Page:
SO distraught were the BBC that the Queen's horse, Carlton House, failed last week to deliver a Royal Epsom Derby winner that they searched tirelessly in the immediate aftermath to find some reason why the Michael Stoute-trained colt had been unfairly denied a victory that was rightfully his.
They soon focused on the fact that jockey Ryan Moore was forced to switch his mount to the outside in an effort to get a clear run. This seemed like a plausible explanation for the travesty until the aerial replay revealed that the French invader Pour Moi, trained by the dastardly Andre Fabre, had to take an even wider course but still had the finishing speed to snatch the spoils.
It was left to wee Willie Carson, whose punditry skills will never even come close to matching his prowess in the saddle, to deliver the final rueful verdict. "The best horse on the day won, unfortunately," he concluded, neglecting to note that the real best horse wasn't even second.
Another footnote, if you'll pardon the pun, to the race will see the shoe that Carlton House lost in that mad dash to the line auctioned to raise money for charity. The shoe was retrieved by a member of the ground staff at Epsom who donated it to Racing Welfare. The piece of racing memorabilia has been authenticated by the Queen's racing manager and will be sold to the highest bidder during the Betfair Pride of Racing awards at Epsom on July 14.
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WITH three national sports dailies, mainly devoted to soccer, Italians had plenty to read about last Tuesday's 2-0 defeat to Ireland. The only trouble was finding it. La Gazzetta dello Sport, Tuttosport and Corriere dello Sport all chose to include their reports half-way through their editions.
The reason? The betting scandal is still the big story, while the insatiable appetite for transfer speculation at this time of year was also considered of greater importance than the performance of the national team, currently top of Group C and poised to qualify for Euro 2012.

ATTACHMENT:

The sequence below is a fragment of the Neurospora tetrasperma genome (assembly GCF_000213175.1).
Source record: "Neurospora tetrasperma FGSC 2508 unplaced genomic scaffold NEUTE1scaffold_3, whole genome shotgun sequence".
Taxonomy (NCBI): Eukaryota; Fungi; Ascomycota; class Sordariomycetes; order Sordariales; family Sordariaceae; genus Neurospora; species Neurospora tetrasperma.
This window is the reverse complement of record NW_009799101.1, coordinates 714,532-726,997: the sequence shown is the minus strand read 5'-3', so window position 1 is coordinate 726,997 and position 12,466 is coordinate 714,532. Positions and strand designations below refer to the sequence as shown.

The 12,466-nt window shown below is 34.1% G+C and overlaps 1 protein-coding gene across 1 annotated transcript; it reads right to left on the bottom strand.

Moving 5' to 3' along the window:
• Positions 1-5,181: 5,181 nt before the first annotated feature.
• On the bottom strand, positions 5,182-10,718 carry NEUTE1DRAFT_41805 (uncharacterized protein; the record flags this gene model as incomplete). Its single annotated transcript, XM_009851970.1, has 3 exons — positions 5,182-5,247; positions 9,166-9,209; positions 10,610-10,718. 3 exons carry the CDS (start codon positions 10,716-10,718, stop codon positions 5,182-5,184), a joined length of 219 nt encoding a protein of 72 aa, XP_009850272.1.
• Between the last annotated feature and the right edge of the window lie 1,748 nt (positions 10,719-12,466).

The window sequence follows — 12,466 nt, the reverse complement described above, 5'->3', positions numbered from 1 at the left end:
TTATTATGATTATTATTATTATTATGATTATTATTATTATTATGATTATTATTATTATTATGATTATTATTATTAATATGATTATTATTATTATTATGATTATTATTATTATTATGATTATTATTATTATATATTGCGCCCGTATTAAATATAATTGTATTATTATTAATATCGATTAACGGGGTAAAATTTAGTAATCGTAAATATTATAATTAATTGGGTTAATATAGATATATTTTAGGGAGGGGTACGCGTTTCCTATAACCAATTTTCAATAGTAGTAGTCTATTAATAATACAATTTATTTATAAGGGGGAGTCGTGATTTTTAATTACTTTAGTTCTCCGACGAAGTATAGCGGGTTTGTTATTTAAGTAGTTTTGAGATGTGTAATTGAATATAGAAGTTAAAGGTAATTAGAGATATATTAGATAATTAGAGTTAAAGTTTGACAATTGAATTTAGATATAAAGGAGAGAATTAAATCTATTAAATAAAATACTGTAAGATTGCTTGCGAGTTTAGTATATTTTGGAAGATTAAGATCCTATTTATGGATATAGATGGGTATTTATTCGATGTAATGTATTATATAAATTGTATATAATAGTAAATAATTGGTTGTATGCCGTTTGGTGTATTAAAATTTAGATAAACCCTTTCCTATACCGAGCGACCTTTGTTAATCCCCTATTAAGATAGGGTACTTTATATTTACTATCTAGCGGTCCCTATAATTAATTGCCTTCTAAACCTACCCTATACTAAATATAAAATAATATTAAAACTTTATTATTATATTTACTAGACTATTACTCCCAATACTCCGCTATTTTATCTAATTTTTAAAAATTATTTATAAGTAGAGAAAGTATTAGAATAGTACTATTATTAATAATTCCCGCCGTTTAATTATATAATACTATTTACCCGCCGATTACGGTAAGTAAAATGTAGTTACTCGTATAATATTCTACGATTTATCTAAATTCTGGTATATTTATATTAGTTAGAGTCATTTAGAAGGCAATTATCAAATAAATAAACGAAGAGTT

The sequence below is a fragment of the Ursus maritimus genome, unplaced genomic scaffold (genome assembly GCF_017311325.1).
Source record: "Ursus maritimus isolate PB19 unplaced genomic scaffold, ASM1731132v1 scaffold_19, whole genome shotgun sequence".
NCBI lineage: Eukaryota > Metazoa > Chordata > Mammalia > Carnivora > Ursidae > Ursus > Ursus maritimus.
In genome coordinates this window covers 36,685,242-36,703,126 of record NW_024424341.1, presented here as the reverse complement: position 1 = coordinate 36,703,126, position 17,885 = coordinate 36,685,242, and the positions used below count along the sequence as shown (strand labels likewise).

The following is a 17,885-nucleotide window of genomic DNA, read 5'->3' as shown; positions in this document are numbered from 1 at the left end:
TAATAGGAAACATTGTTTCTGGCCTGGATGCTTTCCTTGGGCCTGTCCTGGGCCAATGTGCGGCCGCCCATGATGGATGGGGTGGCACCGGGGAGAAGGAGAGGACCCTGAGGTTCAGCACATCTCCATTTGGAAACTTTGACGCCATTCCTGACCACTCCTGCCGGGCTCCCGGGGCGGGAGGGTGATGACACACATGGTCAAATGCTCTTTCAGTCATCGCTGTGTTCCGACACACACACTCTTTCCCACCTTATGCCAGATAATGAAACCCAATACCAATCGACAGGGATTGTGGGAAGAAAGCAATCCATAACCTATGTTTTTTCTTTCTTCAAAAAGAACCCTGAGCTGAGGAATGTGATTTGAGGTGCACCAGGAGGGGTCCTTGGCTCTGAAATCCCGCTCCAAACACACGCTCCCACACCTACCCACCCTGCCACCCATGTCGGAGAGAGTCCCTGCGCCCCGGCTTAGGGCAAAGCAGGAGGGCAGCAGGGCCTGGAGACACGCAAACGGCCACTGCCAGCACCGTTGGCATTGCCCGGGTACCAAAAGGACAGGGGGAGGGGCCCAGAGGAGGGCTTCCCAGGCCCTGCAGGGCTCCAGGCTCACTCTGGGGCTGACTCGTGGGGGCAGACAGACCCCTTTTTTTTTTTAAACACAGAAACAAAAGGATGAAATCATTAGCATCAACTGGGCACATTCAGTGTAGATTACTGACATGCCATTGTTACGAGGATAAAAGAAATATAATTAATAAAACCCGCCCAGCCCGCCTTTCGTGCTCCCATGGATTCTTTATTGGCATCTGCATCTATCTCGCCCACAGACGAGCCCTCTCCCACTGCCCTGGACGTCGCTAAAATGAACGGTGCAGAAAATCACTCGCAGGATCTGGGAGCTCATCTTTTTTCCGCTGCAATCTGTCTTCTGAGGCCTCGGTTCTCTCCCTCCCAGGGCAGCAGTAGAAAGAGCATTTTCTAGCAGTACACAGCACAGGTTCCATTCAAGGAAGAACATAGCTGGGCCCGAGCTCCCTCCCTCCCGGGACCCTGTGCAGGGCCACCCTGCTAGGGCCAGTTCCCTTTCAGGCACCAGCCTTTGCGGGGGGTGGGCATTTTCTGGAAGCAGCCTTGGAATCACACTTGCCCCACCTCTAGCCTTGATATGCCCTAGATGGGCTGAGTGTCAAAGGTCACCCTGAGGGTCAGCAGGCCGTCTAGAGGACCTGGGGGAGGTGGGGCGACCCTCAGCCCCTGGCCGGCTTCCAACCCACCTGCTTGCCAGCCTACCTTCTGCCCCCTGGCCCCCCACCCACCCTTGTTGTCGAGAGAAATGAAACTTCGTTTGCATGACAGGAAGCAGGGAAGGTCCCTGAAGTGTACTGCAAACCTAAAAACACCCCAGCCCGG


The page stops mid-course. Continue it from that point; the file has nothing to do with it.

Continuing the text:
'Super Trap tricks Prandelli's Italy,' said La Gazzetta, which gave the Italians a five rating overall compared to Ireland's 6.5, with Stephen Hunt, Darren O'Dea and Sean St Ledger all getting the top rating of seven. Trap also got a 6.5 compared to Prandelli's 5.
Corriere dello Sport writer Andrea Santoni made Hunt man of the match and compared him, in character, to Marco Tardelli, for his ability in the 90th minute to run 50 metres to lay on the second goal for Simon Cox.
Tuttosport's report was headlined 'Prandelli, lessons from Trap', while their ratings saw Keith Andrews and subs Glenn Whelan and Cox fare best with seven.
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THERE are some 350,000 club golfers in Ireland, taking to the fairways each weekend to slice, hook and poke their way around their local course, dreaming, perhaps, of playing like the pros.
But how many would actually like to turn professional? How many would give up the thrill of weekly competition, of battling for the monthly medal, of representing their club in the cups and shields?
If you fancy joining the paid ranks, well now's your chance to do it with just one shot.
Druids Glen Resort are running a competition which will culminate 75 golfers having a chance to win €1,000,000 in September.
This is how it works. If you play on either the Druids Glen or Druids Heath courses, Monday to Thursday, from now until the end of August you will be entered into a draw. One winner from each day will be invited back to play in the Druids Glen Shot In A Million competition on September 16.
And if any of them happens to enjoy that happy combination of skill and luck and gets a hole in one on the 12th hole, they will walk away with €1,000,000.
You'll have to relinquish your amateur status, of course, but if you're going to go you might as well go in style.
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It was announced last week that TG4 will replace RTE as broadcasters of the Heineken Cup highlights. Does this mean that George Hook and Brent Pope are frantically brushing up on their Irish in preparation for next season?
Fergus McDonnell and Seán Ryan
Sunday Indo Sport